School district to vote on plan to move San Francisco art school

| ABC Ch. 7  


San Francisco's arts school may be on the move. The school district will vote on a plan Tuesday that could see the Ruth Asawa School of the Arts move downtown near the opera and symphony. 

There are two things working in favor for this project. The superintendent is a huge supporter of the arts and the economy has improved, so many believe it's now or never.

There is plenty of talent among the youth in San Francisco. The Ruth Asawa School of the Arts is the one place that brings them together.

But many will argue it's always been in the wrong location because it's three miles from the heart of San Francisco's performing arts district.

For years advocates have wanted to bring the new and the more experienced performers closer together.
On Tuesday, the school board will once again reconsider moving the school to where, many say, it should belong.

"The resolution this evening is really for the Board of Education to authorize me as a superintendent to go out and start bringing people together to develop an action plan for how we are going to make this happen," Superintendent Richard Carranza said.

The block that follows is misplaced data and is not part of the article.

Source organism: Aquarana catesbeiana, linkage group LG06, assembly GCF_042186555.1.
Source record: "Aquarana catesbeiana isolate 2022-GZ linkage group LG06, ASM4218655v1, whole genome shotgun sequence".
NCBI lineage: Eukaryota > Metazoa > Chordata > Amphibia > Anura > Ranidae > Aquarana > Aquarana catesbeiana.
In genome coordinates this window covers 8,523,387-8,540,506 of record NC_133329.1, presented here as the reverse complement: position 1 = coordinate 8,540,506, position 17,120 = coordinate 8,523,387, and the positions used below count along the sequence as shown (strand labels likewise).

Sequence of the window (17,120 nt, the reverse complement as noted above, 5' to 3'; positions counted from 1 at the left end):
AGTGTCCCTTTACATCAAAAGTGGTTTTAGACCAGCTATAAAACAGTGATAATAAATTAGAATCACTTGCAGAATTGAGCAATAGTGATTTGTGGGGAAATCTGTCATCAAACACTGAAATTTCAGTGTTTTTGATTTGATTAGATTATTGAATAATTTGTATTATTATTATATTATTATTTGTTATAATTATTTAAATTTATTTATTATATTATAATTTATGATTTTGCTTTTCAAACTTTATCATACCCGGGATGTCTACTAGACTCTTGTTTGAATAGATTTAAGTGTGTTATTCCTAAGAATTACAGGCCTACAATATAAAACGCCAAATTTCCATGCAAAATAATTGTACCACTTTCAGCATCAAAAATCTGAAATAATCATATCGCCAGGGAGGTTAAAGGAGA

The district has some retrofit and bond monies set aside, but it's not nearly enough. In 2009, an architectural firm priced it at $171 million not including the cost of renovating Nourse Auditorium, which would be part of the project.

Now, well-known architect Mark Cavagnero has come up with a new design for the school right across the street from the San Francisco Jazz Center, which he also designed. Two of the buildings will continue to be historic landmarks with some new interior designs.

"So the number is significantly higher than the 170 number. What they are looking at now is over $200 million," Cavagnero said.

The principal says the new school would be accessible to all San Francisco public school students.
"The project isn't only about this school, it's about an art education center for all of San Francisco students," Principal Brian Kohn said.

The superintendent says with an expanding economy the time might be right to give it another shot.
"Very open minded and I think very committed San Franciscans that are going to rally around this project," Carranza said.

Those who remain optimistic say it may take four to five years to get there.